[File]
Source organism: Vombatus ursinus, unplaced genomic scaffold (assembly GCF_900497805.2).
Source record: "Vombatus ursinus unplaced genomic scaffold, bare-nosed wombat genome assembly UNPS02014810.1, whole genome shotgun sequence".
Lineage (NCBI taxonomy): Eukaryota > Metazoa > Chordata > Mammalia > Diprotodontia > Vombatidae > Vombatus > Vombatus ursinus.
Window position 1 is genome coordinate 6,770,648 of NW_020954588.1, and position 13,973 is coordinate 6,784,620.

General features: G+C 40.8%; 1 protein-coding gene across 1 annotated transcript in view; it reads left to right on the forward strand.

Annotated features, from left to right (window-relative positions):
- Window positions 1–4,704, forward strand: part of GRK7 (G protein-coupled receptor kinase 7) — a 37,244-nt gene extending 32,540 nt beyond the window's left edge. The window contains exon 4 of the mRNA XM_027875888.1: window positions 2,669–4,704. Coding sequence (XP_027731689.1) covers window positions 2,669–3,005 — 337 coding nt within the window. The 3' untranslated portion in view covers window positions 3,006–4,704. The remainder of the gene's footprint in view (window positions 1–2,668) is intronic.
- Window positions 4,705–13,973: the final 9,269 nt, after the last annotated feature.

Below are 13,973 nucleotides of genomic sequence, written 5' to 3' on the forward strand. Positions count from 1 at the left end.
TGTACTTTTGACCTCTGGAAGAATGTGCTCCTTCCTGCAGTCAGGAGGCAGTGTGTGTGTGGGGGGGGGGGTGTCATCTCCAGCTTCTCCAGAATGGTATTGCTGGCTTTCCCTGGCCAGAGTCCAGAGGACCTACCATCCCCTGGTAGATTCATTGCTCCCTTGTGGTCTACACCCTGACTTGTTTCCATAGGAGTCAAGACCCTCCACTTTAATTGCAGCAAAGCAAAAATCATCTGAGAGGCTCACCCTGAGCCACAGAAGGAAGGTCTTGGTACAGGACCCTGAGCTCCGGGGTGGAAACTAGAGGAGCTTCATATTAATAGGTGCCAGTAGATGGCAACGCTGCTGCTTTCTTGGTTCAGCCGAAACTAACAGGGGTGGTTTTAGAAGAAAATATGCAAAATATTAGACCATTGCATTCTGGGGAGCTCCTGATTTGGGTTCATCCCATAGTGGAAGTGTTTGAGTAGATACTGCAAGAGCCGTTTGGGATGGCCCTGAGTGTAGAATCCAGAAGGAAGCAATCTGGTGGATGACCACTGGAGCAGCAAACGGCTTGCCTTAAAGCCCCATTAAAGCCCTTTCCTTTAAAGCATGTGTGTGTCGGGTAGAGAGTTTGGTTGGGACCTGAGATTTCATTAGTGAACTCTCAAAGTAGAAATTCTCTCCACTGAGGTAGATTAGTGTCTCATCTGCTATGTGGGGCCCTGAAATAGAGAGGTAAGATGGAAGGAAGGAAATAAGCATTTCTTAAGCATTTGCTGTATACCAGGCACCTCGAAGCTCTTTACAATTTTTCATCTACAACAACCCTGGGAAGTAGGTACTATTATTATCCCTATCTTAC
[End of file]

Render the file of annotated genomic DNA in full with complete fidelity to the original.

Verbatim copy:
Source organism: Vombatus ursinus, unplaced genomic scaffold (assembly GCF_900497805.2).
Source record: "Vombatus ursinus unplaced genomic scaffold, bare-nosed wombat genome assembly UNPS02014810.1, whole genome shotgun sequence".
Lineage (NCBI taxonomy): Eukaryota > Metazoa > Chordata > Mammalia > Diprotodontia > Vombatidae > Vombatus > Vombatus ursinus.
Window position 1 is genome coordinate 6,770,648 of NW_020954588.1, and position 13,973 is coordinate 6,784,620.

General features: G+C 40.8%; 1 protein-coding gene across 1 annotated transcript in view; it reads left to right on the forward strand.

Annotated features, from left to right (window-relative positions):
- Window positions 1–4,704, forward strand: part of GRK7 (G protein-coupled receptor kinase 7) — a 37,244-nt gene extending 32,540 nt beyond the window's left edge. The window contains exon 4 of the mRNA XM_027875888.1: window positions 2,669–4,704. Coding sequence (XP_027731689.1) covers window positions 2,669–3,005 — 337 coding nt within the window. The 3' untranslated portion in view covers window positions 3,006–4,704. The remainder of the gene's footprint in view (window positions 1–2,668) is intronic.
- Window positions 4,705–13,973: the final 9,269 nt, after the last annotated feature.

Below are 13,973 nucleotides of genomic sequence, written 5' to 3' on the forward strand. Positions count from 1 at the left end.
TGTACTTTTGACCTCTGGAAGAATGTGCTCCTTCCTGCAGTCAGGAGGCAGTGTGTGTGTGGGGGGGGGGGTGTCATCTCCAGCTTCTCCAGAATGGTATTGCTGGCTTTCCCTGGCCAGAGTCCAGAGGACCTACCATCCCCTGGTAGATTCATTGCTCCCTTGTGGTCTACACCCTGACTTGTTTCCATAGGAGTCAAGACCCTCCACTTTAATTGCAGCAAAGCAAAAATCATCTGAGAGGCTCACCCTGAGCCACAGAAGGAAGGTCTTGGTACAGGACCCTGAGCTCCGGGGTGGAAACTAGAGGAGCTTCATATTAATAGGTGCCAGTAGATGGCAACGCTGCTGCTTTCTTGGTTCAGCCGAAACTAACAGGGGTGGTTTTAGAAGAAAATATGCAAAATATTAGACCATTGCATTCTGGGGAGCTCCTGATTTGGGTTCATCCCATAGTGGAAGTGTTTGAGTAGATACTGCAAGAGCCGTTTGGGATGGCCCTGAGTGTAGAATCCAGAAGGAAGCAATCTGGTGGATGACCACTGGAGCAGCAAACGGCTTGCCTTAAAGCCCCATTAAAGCCCTTTCCTTTAAAGCATGTGTGTGTCGGGTAGAGAGTTTGGTTGGGACCTGAGATTTCATTAGTGAACTCTCAAAGTAGAAATTCTCTCCACTGAGGTAGATTAGTGTCTCATCTGCTATGTGGGGCCCTGAAATAGAGAGGTAAGATGGAAGGAAGGAAATAAGCATTTCTTAAGCATTTGCTGTATACCAGGCACCTCGAAGCTCTTTACAATTTTTCATCTACAACAACCCTGGGAAGTAGGTACTATTATTATCCCTATCTTAC